When you want to lead change or propose a new idea, you will inevitably meet with resistance from someone. According to Kotter, there are 4 basic strategies people use to undermine your plan:
1. Fear mongering (“It’s too risky.”)
2. Delay (“We’re not ready.”)
3. Confusion (“What about…?”)
4. Ridicule (“You don’t really think…”)
Along with these strategies, he lists 24 common attack lines and corresponding responses for each. For example, an idea-attacker might say, “We’ve never done this in the past, and things have always worked out okay.” You could respond, “True. But surely we have all seen that those who fail to adapt eventually become extinct.”
Good to Great by Jim Collins
The opening line says it all: “Good is the enemy of great” (p. 1). Collins and his research team identified companies that made the leap from good results to great results and sustained those results for at least 15 years.
Along the way, they discovered a few key differences those companies and others that started in a similar position but failed to make the jump. Collins says, “Think of the transformation as a process of buildup followed by breakthrough, broken into three broad stages: disciplined people, disciplined thought, and disciplined action” (p. 12).
This book has given us several popular terms that I hear pretty often today: “Level 5 Leader,” “Get the right people on the bus,” and “Hedgehog Concept” just to name a few.
The Leadership Challenge by James Kouzes and Barry Posner
I have a Master’s Degree in Leadership and I can tell you without hesitation that this book is the best, most comprehensive book on leadership I’ve ever come across. As an adjunct professor, I lean heavily on this book for lecture topics and structure. It’s clear, thorough, and thoughtful.
Kouzes and Posner, professors of leadership at Santa Clara University, insist, “Good leadership is an understandable and universal process. Though each leader is a unique individual, there are shared patterns to the practice of leadership. And these practices can be learned” (p. xiii).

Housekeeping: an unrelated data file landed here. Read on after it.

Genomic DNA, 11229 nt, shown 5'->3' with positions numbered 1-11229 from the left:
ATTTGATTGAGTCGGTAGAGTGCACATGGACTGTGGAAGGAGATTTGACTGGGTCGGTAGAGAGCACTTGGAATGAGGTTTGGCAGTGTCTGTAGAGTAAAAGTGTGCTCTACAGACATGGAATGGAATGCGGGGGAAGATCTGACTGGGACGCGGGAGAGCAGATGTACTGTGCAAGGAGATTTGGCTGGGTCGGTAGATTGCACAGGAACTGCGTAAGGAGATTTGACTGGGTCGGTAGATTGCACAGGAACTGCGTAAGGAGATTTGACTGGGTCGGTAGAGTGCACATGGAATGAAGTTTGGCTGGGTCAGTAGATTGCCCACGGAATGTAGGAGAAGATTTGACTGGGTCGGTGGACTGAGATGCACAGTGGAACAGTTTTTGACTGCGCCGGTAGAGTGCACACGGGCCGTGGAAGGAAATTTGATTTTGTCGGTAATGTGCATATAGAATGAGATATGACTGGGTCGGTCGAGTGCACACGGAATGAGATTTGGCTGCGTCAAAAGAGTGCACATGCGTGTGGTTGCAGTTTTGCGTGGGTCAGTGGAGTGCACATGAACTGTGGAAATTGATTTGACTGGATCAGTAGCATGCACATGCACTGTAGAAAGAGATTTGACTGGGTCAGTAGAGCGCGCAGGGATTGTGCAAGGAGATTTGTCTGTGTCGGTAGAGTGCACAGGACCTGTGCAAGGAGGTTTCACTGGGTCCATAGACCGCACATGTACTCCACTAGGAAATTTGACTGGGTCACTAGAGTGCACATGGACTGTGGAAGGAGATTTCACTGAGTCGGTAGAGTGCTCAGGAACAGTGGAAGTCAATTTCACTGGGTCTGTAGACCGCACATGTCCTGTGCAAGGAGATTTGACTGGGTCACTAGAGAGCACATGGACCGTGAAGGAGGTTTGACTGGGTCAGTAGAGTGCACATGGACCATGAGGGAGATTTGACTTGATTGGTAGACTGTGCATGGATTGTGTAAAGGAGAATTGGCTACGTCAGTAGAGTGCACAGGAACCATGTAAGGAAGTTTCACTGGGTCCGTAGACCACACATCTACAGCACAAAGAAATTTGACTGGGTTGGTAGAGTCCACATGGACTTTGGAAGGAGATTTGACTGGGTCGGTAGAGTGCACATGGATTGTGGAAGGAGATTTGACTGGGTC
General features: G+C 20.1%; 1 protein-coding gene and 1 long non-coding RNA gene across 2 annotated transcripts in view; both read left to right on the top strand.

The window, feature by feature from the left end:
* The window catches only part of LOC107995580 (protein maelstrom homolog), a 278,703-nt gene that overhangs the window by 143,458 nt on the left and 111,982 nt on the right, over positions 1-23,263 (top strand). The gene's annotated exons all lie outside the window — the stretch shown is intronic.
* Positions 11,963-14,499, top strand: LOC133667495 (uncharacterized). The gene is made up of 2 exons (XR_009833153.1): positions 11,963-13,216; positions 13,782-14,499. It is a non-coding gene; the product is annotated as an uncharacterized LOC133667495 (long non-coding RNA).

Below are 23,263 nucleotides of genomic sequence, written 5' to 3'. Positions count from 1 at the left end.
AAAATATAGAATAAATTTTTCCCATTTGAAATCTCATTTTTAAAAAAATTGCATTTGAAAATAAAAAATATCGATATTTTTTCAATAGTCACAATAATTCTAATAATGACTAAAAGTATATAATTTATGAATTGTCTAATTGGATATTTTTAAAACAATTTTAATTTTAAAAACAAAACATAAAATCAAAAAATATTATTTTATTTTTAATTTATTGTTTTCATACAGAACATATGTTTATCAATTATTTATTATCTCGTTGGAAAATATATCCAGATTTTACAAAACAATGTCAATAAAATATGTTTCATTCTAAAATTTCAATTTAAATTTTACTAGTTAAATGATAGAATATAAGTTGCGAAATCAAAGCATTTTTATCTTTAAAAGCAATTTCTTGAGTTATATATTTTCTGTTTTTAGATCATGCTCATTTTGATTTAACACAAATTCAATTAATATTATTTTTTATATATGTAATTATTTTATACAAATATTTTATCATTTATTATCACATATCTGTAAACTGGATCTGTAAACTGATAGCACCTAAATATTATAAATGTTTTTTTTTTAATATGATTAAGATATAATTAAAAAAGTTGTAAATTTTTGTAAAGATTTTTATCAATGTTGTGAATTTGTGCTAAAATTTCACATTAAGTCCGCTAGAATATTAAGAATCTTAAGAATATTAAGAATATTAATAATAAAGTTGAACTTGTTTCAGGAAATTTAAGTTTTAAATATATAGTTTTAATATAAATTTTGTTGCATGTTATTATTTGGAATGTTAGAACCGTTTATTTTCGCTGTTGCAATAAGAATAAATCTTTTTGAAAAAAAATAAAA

The five practices are:
1. Model the Way
2. Inspire a Shared Vision
3. Challenge the Process
4. Enable Others to Act
5. Encourage the Heart
They go on to say, “Leadership is not about personality; it’s about behavior. The Five Practices are available to anyone who accepts the leadership challenge” (p. 15).
If you want to increase your skills as a leader, skip the John Maxwell books and get this book instead. It has everything you need.
It’s Called Work for a Reason by Larry Wingett
Don’t dismiss this book because of Larry’s wardrobe! He wears some crazy looking stuff, but this book is filled with solid, brash, insightful observations about work. For example:
“We pretend that other stuff is important, but what really matters is results” (p. 34).
“If you don’t like things the way they are, there is only one place to go to lay blame: the mirror” (p. 48).
“Do the stuff no one else wants to do. Work fast. Learn to make decisions quickly. Take personal responsibility. Never whine. Become known as a person who gets things done. Do more than is expected of you. Get the results. In other words: Work!” (p. 64).
Buy a business book and read one chapter every day until it’s done. If you don’t like to read books, you can always and download a free audiobook and listen to it. Either way, if you’re a youth pastor, business books will help you do ministry better.
Latest posts by Trevor Hamaker (see all)
- 7 Ways to Deal with Disruptive Students - December 3, 2020
- Fighting Frustration by Shifting Your Focus - December 3, 2020
- What is the Most Important Job of a Small Group Leader? - December 3, 2020